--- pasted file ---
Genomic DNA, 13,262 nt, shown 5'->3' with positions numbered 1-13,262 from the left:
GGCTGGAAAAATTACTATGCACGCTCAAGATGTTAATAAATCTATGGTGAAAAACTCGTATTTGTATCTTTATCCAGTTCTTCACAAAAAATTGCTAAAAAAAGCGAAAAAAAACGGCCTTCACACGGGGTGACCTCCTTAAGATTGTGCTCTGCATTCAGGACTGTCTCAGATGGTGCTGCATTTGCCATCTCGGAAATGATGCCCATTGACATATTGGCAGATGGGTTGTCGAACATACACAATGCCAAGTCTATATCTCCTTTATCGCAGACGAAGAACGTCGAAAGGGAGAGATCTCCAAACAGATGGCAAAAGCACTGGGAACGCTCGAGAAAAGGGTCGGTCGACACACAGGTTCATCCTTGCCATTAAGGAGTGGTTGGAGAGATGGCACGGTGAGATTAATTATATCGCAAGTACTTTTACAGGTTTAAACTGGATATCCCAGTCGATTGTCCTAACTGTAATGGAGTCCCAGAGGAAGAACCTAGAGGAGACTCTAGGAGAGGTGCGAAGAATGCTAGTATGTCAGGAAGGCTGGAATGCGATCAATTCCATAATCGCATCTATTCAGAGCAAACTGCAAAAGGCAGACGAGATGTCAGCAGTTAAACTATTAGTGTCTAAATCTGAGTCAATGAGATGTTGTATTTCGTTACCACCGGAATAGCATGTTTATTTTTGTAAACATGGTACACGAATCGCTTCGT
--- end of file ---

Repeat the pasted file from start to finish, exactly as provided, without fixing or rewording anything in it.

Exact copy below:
Genomic DNA, 13,262 nt, shown 5'->3' with positions numbered 1-13,262 from the left:
GGCTGGAAAAATTACTATGCACGCTCAAGATGTTAATAAATCTATGGTGAAAAACTCGTATTTGTATCTTTATCCAGTTCTTCACAAAAAATTGCTAAAAAAAGCGAAAAAAAACGGCCTTCACACGGGGTGACCTCCTTAAGATTGTGCTCTGCATTCAGGACTGTCTCAGATGGTGCTGCATTTGCCATCTCGGAAATGATGCCCATTGACATATTGGCAGATGGGTTGTCGAACATACACAATGCCAAGTCTATATCTCCTTTATCGCAGACGAAGAACGTCGAAAGGGAGAGATCTCCAAACAGATGGCAAAAGCACTGGGAACGCTCGAGAAAAGGGTCGGTCGACACACAGGTTCATCCTTGCCATTAAGGAGTGGTTGGAGAGATGGCACGGTGAGATTAATTATATCGCAAGTACTTTTACAGGTTTAAACTGGATATCCCAGTCGATTGTCCTAACTGTAATGGAGTCCCAGAGGAAGAACCTAGAGGAGACTCTAGGAGAGGTGCGAAGAATGCTAGTATGTCAGGAAGGCTGGAATGCGATCAATTCCATAATCGCATCTATTCAGAGCAAACTGCAAAAGGCAGACGAGATGTCAGCAGTTAAACTATTAGTGTCTAAATCTGAGTCAATGAGATGTTGTATTTCGTTACCACCGGAATAGCATGTTTATTTTTGTAAACATGGTACACGAATCGCTTCGT